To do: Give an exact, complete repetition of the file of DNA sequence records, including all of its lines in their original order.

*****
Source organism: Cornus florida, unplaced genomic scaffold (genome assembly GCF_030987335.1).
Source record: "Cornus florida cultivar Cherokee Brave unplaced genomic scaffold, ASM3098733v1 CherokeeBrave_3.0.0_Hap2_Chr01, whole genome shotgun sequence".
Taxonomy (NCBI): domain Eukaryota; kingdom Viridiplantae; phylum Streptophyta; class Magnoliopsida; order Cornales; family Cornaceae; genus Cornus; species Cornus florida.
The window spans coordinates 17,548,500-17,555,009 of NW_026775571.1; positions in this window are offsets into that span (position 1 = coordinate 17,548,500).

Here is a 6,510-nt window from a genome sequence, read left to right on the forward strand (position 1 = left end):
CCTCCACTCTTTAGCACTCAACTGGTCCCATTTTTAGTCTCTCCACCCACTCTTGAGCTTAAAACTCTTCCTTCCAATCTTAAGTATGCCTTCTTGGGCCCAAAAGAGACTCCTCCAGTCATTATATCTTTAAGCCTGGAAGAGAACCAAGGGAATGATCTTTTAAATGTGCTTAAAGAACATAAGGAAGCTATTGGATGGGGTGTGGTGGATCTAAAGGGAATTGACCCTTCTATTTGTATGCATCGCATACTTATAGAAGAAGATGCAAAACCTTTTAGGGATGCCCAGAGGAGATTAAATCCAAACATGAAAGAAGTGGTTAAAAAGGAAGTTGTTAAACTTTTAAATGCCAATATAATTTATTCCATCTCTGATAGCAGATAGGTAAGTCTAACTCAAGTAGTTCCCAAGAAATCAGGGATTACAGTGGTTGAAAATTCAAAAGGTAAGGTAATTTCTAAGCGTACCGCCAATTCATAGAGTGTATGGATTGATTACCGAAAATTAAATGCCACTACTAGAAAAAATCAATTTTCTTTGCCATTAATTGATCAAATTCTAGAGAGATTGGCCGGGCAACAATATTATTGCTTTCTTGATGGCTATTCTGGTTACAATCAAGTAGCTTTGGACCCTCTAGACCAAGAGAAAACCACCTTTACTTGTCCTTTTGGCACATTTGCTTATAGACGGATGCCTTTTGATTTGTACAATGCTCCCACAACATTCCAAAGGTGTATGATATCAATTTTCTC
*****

Source organism: Cornus florida, unplaced genomic scaffold (genome assembly GCF_030987335.1).
Source record: "Cornus florida cultivar Cherokee Brave unplaced genomic scaffold, ASM3098733v1 CherokeeBrave_3.0.0_Hap2_Chr01, whole genome shotgun sequence".
Taxonomy (NCBI): domain Eukaryota; kingdom Viridiplantae; phylum Streptophyta; class Magnoliopsida; order Cornales; family Cornaceae; genus Cornus; species Cornus florida.
The window spans coordinates 17,548,500-17,555,009 of NW_026775571.1; positions in this window are offsets into that span (position 1 = coordinate 17,548,500).

Here is a 6,510-nt window from a genome sequence, read left to right on the forward strand (position 1 = left end):
CCTCCACTCTTTAGCACTCAACTGGTCCCATTTTTAGTCTCTCCACCCACTCTTGAGCTTAAAACTCTTCCTTCCAATCTTAAGTATGCCTTCTTGGGCCCAAAAGAGACTCCTCCAGTCATTATATCTTTAAGCCTGGAAGAGAACCAAGGGAATGATCTTTTAAATGTGCTTAAAGAACATAAGGAAGCTATTGGATGGGGTGTGGTGGATCTAAAGGGAATTGACCCTTCTATTTGTATGCATCGCATACTTATAGAAGAAGATGCAAAACCTTTTAGGGATGCCCAGAGGAGATTAAATCCAAACATGAAAGAAGTGGTTAAAAAGGAAGTTGTTAAACTTTTAAATGCCAATATAATTTATTCCATCTCTGATAGCAGATAGGTAAGTCTAACTCAAGTAGTTCCCAAGAAATCAGGGATTACAGTGGTTGAAAATTCAAAAGGTAAGGTAATTTCTAAGCGTACCGCCAATTCATAGAGTGTATGGATTGATTACCGAAAATTAAATGCCACTACTAGAAAAAATCAATTTTCTTTGCCATTAATTGATCAAATTCTAGAGAGATTGGCCGGGCAACAATATTATTGCTTTCTTGATGGCTATTCTGGTTACAATCAAGTAGCTTTGGACCCTCTAGACCAAGAGAAAACCACCTTTACTTGTCCTTTTGGCACATTTGCTTATAGACGGATGCCTTTTGATTTGTACAATGCTCCCACAACATTCCAAAGGTGTATGATATCAATTTTCTC